To begin this discussion, let’s start with a clear definition of what artificial intelligence is:
AI uses computer systems to do tasks that typically only humans have been able to do. A quintessential example is IBM Watson’s ability to learn games to the point of beating human chess and “Jeopardy” champions. And within AI lies a set of techniques called machine learning, which enables “computers to get better at tasks with practice. And within machine learning is deep learning, involving algorithms by which computers train themselves using multi-layered neural networks and vast quantities of data,” explains Fortune.
Artificial intelligence is a $15 billion industry and growing. With more than 2,600 companies developing intelligent technology, the value of AI is expected to rise to more than $70 billion by 2020. — Fast Company Design
By 2025, the AI market will surpass $100 billion. — Constellation Research
It’s been six years since IBM’s Watson defeated two of “Jeopardy’s” leading human players on Earth, and we will certainly see an avalanche of developments over the next six years. As the sophistication and ability of artificial intelligence grows, so does that of content intelligence. Together, these two intelligences can unlock higher content ROI through, for example, content creation and creating hyperpersonalized content. Perhaps one of the most useful developments in AI is the movement toward more natural, plainer language.
The move toward natural language interfaces has already picked up steam with the explosion of companies focused on enabling chatbots, digital assistants, and even messaging apps eclipsing social networks in monthly activity. — Narrative Science, 2017 Predictions for Artificial Intelligence and Communication
This move provides organizations enormous opportunities. “To engage consumers directly at scale is very appealing to businesses and organizations of all sizes. We are already seeing brands and media companies adopting messaging app based chatbots for distribution as well as customer engagement. Having interacted with about 40 bots and seeing some of the upcoming technologies, I believe chatbots will focus on three key social consumer experiences: content consumption (informational and entertainment), customer service, and productivity (including shopping experiences),” explains Edelman’s Adam Hirsch.
By 2020, AI bots will power 85% of all customer service interactions. — Gartner
And this goes beyond just smartphone and computer interactions. The explosion of AI and machine learning “will be embedded into everyday things such as appliances, speakers, and hospital equipment. This phenomenon is closely aligned with the emergence of conversational systems, the expansion of the IoT into a digital mesh, and the trend toward digital twins,” Gartner predicts in their Top 10 Strategic Technology Trends for 2017.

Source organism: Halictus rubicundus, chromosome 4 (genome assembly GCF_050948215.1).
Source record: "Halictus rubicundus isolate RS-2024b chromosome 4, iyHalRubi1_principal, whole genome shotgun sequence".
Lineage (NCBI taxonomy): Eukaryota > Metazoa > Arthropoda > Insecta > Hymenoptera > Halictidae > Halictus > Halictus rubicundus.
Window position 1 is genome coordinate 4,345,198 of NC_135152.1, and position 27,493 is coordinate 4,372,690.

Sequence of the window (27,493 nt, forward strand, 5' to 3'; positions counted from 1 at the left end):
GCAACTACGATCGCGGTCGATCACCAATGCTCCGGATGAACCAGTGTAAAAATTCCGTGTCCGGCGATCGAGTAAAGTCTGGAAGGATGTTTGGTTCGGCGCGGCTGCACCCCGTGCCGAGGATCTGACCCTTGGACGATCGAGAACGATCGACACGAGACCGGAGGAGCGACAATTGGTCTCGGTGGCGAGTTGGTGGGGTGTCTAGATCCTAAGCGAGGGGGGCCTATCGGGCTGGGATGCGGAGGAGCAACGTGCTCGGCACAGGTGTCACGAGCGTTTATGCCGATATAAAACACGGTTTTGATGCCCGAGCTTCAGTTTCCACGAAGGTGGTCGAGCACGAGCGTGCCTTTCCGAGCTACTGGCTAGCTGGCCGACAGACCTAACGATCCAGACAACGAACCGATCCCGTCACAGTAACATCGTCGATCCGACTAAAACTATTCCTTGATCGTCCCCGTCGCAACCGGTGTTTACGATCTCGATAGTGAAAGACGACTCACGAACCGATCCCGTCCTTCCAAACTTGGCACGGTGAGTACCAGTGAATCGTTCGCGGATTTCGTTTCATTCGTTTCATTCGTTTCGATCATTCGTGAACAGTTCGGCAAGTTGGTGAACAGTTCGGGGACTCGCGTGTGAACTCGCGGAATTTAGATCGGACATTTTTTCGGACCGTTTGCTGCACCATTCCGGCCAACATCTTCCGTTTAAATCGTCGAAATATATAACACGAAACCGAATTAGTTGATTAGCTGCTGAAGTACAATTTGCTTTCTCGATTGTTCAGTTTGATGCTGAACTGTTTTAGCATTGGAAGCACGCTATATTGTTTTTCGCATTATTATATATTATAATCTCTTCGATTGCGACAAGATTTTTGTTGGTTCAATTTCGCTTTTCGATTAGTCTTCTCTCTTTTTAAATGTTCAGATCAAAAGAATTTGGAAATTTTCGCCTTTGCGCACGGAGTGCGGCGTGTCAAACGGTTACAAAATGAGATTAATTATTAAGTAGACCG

In 2018, Ericsson expects the number of IoT connected devices to surpass mobile devices.
Microsoft UX Lead Joseph Dickerson agrees: “As machine learning and web-based computing power increases, the power of these devices will become even more impressive to consumers. Expect a critical mass to occur with consumers this year as more devices get into homes and people get used to asking computers for help.”
Currently, four virtual assistants dominate the AI landscape: Amazon Echo’s Alexa, Microsoft’s Cortana, Apple’s Siri, and Android’s Google Now. Although each are in their infancy, one Business Insider tech reporter spent eight hours talking with these robots and believes, “Ultimately, you’re looking to the future with these things. Going forward, Google has the most cushion to lean on … [it’s] sitting on a treasure trove of data.”
Putting your head in the sand will not make this reality disappear or pause, so it’s imperative business leaders prepare for this new wave of change. Proper content engineering is a crucial aspect of preparing for the impact artificial intelligence will have on every organization, and Content Science CEO Colleen Jones points to nine content engineering activities teams can start or ramp up:
As machine learning progresses at a rapid pace, top executives will be called on to create the innovative new organizational forms needed to crowdsource the far-flung human talent that’s coming online around the globe. Those executives will have to emphasize their creative abilities, their leadership skills, and their strategic thinking. — McKinsey, Artificial Intelligence Meets the C-Suite
Harvard Business Review also advocates that artificial intelligence will redefine management, and managers are ready, with 86% saying “they would like AI support with monitoring and reporting.” Half of respondents in a 2020 McKinsey study say their organizations have adopted AI in at least one function. The same study found that most respondents at “high performers” say their organizations have increased investment in AI in each major business function in response to the pandemic, while less than 30 percent of other respondents say the same.
Perhaps one of the most important points about AI is that it should be used with, not in replacement of, the smart people on your content team.
The fact is that AI technologies can be incredibly effective at helping you create better content faster than you otherwise could. Content that’s on-brand and on-target. But it needs to be used in collaboration with your content creators, gently nudging them with the appropriate guidance while they write and offering the governance necessary to ensure consistency. In other words, you can’t simply rely on these technologies blindly. To reap their benefits, you have to embed them into your existing teams and workflows. — Andrew Bredenkamp, CEO Acrolinx
Content that uses emotive language performs nearly twice as well as purely factual content. Learn more in this guide from Acrolinx.
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